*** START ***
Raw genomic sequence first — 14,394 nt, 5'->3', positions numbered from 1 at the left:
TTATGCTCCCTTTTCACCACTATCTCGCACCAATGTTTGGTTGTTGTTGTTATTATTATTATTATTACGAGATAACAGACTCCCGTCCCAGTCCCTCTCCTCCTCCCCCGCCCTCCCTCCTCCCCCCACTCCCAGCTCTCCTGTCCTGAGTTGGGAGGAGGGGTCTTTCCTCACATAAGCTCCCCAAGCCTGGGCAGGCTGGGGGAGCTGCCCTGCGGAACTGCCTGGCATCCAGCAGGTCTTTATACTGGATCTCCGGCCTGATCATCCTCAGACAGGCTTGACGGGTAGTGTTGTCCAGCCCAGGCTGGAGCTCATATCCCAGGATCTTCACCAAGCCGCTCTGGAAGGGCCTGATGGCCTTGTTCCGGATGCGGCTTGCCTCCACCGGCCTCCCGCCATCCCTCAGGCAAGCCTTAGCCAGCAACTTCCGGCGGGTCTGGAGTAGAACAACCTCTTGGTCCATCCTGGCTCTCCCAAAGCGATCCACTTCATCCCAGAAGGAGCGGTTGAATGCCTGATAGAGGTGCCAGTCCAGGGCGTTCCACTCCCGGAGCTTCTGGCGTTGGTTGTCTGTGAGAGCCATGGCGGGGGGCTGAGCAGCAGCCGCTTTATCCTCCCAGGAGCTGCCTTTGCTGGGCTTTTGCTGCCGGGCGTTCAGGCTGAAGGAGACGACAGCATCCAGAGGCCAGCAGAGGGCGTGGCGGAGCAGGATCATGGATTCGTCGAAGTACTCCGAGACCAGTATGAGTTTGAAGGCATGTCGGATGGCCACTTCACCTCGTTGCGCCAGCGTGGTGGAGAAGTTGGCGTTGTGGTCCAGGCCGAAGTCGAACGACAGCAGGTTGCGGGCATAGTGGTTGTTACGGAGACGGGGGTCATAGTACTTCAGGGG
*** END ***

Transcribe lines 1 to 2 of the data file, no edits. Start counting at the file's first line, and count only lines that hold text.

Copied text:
Raw genomic sequence first — 14,394 nt, 5'->3', positions numbered from 1 at the left:
TTATGCTCCCTTTTCACCACTATCTCGCACCAATGTTTGGTTGTTGTTGTTATTATTATTATTATTACGAGATAACAGACTCCCGTCCCAGTCCCTCTCCTCCTCCCCCGCCCTCCCTCCTCCCCCCACTCCCAGCTCTCCTGTCCTGAGTTGGGAGGAGGGGTCTTTCCTCACATAAGCTCCCCAAGCCTGGGCAGGCTGGGGGAGCTGCCCTGCGGAACTGCCTGGCATCCAGCAGGTCTTTATACTGGATCTCCGGCCTGATCATCCTCAGACAGGCTTGACGGGTAGTGTTGTCCAGCCCAGGCTGGAGCTCATATCCCAGGATCTTCACCAAGCCGCTCTGGAAGGGCCTGATGGCCTTGTTCCGGATGCGGCTTGCCTCCACCGGCCTCCCGCCATCCCTCAGGCAAGCCTTAGCCAGCAACTTCCGGCGGGTCTGGAGTAGAACAACCTCTTGGTCCATCCTGGCTCTCCCAAAGCGATCCACTTCATCCCAGAAGGAGCGGTTGAATGCCTGATAGAGGTGCCAGTCCAGGGCGTTCCACTCCCGGAGCTTCTGGCGTTGGTTGTCTGTGAGAGCCATGGCGGGGGGCTGAGCAGCAGCCGCTTTATCCTCCCAGGAGCTGCCTTTGCTGGGCTTTTGCTGCCGGGCGTTCAGGCTGAAGGAGACGACAGCATCCAGAGGCCAGCAGAGGGCGTGGCGGAGCAGGATCATGGATTCGTCGAAGTACTCCGAGACCAGTATGAGTTTGAAGGCATGTCGGATGGCCACTTCACCTCGTTGCGCCAGCGTGGTGGAGAAGTTGGCGTTGTGGTCCAGGCCGAAGTCGAACGACAGCAGGTTGCGGGCATAGTGGTTGTTACGGAGACGGGGGTCATAGTACTTCAGGGG